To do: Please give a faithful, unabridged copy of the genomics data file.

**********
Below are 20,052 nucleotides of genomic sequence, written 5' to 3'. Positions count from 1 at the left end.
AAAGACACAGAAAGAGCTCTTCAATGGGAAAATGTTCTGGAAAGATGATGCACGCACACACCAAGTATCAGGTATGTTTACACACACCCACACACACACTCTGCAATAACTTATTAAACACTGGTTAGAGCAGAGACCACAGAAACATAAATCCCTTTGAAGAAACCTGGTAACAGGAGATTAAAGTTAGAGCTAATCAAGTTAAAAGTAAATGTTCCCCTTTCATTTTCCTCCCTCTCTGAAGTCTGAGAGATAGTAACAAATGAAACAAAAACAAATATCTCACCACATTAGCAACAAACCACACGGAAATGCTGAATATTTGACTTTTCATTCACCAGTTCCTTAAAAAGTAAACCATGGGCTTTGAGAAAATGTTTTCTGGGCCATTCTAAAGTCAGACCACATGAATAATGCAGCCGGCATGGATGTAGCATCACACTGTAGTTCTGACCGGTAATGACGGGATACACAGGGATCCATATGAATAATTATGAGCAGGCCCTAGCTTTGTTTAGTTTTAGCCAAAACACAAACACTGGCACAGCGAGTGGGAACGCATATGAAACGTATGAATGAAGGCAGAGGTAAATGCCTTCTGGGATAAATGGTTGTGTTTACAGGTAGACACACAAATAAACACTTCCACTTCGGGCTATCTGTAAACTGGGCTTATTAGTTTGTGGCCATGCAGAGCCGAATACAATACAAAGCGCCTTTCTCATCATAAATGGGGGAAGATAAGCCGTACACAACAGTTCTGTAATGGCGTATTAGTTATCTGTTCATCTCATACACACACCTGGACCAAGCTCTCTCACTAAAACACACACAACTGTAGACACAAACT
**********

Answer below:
Below are 20,052 nucleotides of genomic sequence, written 5' to 3'. Positions count from 1 at the left end.
AAAGACACAGAAAGAGCTCTTCAATGGGAAAATGTTCTGGAAAGATGATGCACGCACACACCAAGTATCAGGTATGTTTACACACACCCACACACACACTCTGCAATAACTTATTAAACACTGGTTAGAGCAGAGACCACAGAAACATAAATCCCTTTGAAGAAACCTGGTAACAGGAGATTAAAGTTAGAGCTAATCAAGTTAAAAGTAAATGTTCCCCTTTCATTTTCCTCCCTCTCTGAAGTCTGAGAGATAGTAACAAATGAAACAAAAACAAATATCTCACCACATTAGCAACAAACCACACGGAAATGCTGAATATTTGACTTTTCATTCACCAGTTCCTTAAAAAGTAAACCATGGGCTTTGAGAAAATGTTTTCTGGGCCATTCTAAAGTCAGACCACATGAATAATGCAGCCGGCATGGATGTAGCATCACACTGTAGTTCTGACCGGTAATGACGGGATACACAGGGATCCATATGAATAATTATGAGCAGGCCCTAGCTTTGTTTAGTTTTAGCCAAAACACAAACACTGGCACAGCGAGTGGGAACGCATATGAAACGTATGAATGAAGGCAGAGGTAAATGCCTTCTGGGATAAATGGTTGTGTTTACAGGTAGACACACAAATAAACACTTCCACTTCGGGCTATCTGTAAACTGGGCTTATTAGTTTGTGGCCATGCAGAGCCGAATACAATACAAAGCGCCTTTCTCATCATAAATGGGGGAAGATAAGCCGTACACAACAGTTCTGTAATGGCGTATTAGTTATCTGTTCATCTCATACACACACCTGGACCAAGCTCTCTCACTAAAACACACACAACTGTAGACACAAACT